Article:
New York legislation would bring parity to treatment of mental and physical health conditions

The textual changes to the New York state Constitution would be minor. But lawmakers behind a pair of bills say their proposals could lead to major – and long-overdue – changes.

Early this year, state Sen. Elijah Reichlin-Melnick, D-Rockland, and state Assemblywoman Didi Barrett, D-Columbia, introduced Senate Bill S.3995 and Assembly Bill A.5238, respectively.

If adopted, the pair of bills would bring parity to the treatment services available to New Yorkers diagnosed with mental and physical health conditions. The state constitution’s statements on mental health, in particular, have not been updated since 1938.

The overarching issues and concerns with mental health have been a focal point this past unprecedented year as people have struggled with the pandemic in a variety of ways – some struggling financially and others suffering from social isolation, among other challenges.

At a recent news conference, Barrett outlined the reasons she was sponsoring the legislation in the Assembly, pointing to the timeliness of its importance as society begins digging out of the pandemic.

“After the year we have just lived through, there probably isn’t a person in our state who doesn’t have a greater understanding of mental health now,” Barrett said. “I have been proud to sponsor this overdue amendment.”

Reichlin-Melnick said the bills signify the ever-evolving ways mental health conditions can be treated, and the need to make legislative reforms to follow suit.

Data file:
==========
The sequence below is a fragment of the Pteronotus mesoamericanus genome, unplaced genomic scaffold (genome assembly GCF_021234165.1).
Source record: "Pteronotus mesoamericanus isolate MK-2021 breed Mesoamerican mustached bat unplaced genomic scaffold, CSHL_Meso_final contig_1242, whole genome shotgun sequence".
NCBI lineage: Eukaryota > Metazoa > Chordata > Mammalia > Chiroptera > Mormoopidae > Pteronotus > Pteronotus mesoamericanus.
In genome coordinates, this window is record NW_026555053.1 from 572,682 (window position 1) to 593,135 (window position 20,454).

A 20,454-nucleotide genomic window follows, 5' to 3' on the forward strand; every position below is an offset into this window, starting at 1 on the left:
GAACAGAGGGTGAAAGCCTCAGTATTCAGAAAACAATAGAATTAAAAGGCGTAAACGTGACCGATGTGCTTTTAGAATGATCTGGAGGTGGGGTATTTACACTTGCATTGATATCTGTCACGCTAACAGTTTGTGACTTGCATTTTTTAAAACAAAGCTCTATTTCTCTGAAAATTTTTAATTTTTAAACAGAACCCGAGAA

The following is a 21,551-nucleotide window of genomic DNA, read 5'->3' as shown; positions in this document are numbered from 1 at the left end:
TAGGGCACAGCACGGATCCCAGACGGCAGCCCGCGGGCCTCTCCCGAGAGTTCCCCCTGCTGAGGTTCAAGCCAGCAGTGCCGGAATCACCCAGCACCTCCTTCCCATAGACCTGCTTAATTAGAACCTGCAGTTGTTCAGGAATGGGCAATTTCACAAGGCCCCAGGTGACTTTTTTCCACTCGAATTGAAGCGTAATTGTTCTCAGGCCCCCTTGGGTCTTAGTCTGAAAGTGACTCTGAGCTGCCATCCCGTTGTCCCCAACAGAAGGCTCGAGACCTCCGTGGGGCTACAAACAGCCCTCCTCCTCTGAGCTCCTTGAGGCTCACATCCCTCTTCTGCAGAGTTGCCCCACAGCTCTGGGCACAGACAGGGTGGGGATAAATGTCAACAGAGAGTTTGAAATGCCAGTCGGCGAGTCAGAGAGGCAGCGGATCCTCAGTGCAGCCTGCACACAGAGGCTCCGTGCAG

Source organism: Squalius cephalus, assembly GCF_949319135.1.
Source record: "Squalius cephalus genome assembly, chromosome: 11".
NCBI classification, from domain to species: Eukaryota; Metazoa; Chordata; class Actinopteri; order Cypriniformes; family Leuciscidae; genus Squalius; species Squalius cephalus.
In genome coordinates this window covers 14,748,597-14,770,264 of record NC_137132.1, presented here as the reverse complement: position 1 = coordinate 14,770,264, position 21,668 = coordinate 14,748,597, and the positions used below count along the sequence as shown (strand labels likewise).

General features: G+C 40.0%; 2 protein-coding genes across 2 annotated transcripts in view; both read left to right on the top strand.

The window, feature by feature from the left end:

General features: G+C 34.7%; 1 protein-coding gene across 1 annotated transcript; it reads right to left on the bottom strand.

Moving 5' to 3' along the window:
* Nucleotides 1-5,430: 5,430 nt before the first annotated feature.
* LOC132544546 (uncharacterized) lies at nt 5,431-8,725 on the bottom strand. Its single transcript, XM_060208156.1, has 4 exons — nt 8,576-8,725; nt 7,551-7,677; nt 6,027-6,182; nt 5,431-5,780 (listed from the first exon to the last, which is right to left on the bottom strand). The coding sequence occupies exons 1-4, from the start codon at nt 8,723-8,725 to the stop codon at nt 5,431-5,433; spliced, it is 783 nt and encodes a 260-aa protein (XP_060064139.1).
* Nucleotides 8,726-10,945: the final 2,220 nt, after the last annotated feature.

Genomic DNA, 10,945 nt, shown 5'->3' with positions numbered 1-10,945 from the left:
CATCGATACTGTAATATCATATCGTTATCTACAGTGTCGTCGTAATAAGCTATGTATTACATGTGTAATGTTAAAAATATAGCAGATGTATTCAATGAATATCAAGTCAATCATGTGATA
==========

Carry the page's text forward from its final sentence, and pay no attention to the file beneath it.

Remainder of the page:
“For far too long, in the state of New York, there have been two different systems, two different schools of thought, a structure of ‘separate, but equal’ treatment that has created a stigma around mental health and has had very real impacts on the way that mental health care is administered in New York state,” Reichlin-Melnick said.

At its core, the legislation calls for textual changes to the Constitution, proclaiming mental and physical health “will be matters of public concern and provision, therefore shall be made by the state and by such of its subdivisions.”

Barrett said the Constitutional amendment “signal(s) our commitment to support families and individuals who need to access mental or behavioral health treatment.”

The bills are gaining momentum in both chambers of the Legislature. Senators advanced S.3995 to a third reading at a session May 19.

In the Assembly, A.5238 received a favorable recommendation from the Judiciary Committee on May 26, and the bill has since been forwarded to the Ways and Means Committee.

The bills have gained support from outside organizations, including the New York state chapter of the National Alliance on Mental Illness.

In a statement, Matthew Shapiro, associate director of public affairs with NAMI-NYS, said the chapter has long advocated for equality between mental and physical health, as it relates to the urgency of treatment.

“It is now more important than ever for New York state to make this recognition, as we as a state cannot begin to recover and move forward from the events of the past year without addressing mental health and having parity to ensure that psychiatric issues are fully covered,” Shapiro said.

This article was originally posted on New York legislation would bring parity to treatment of mental and physical health conditions

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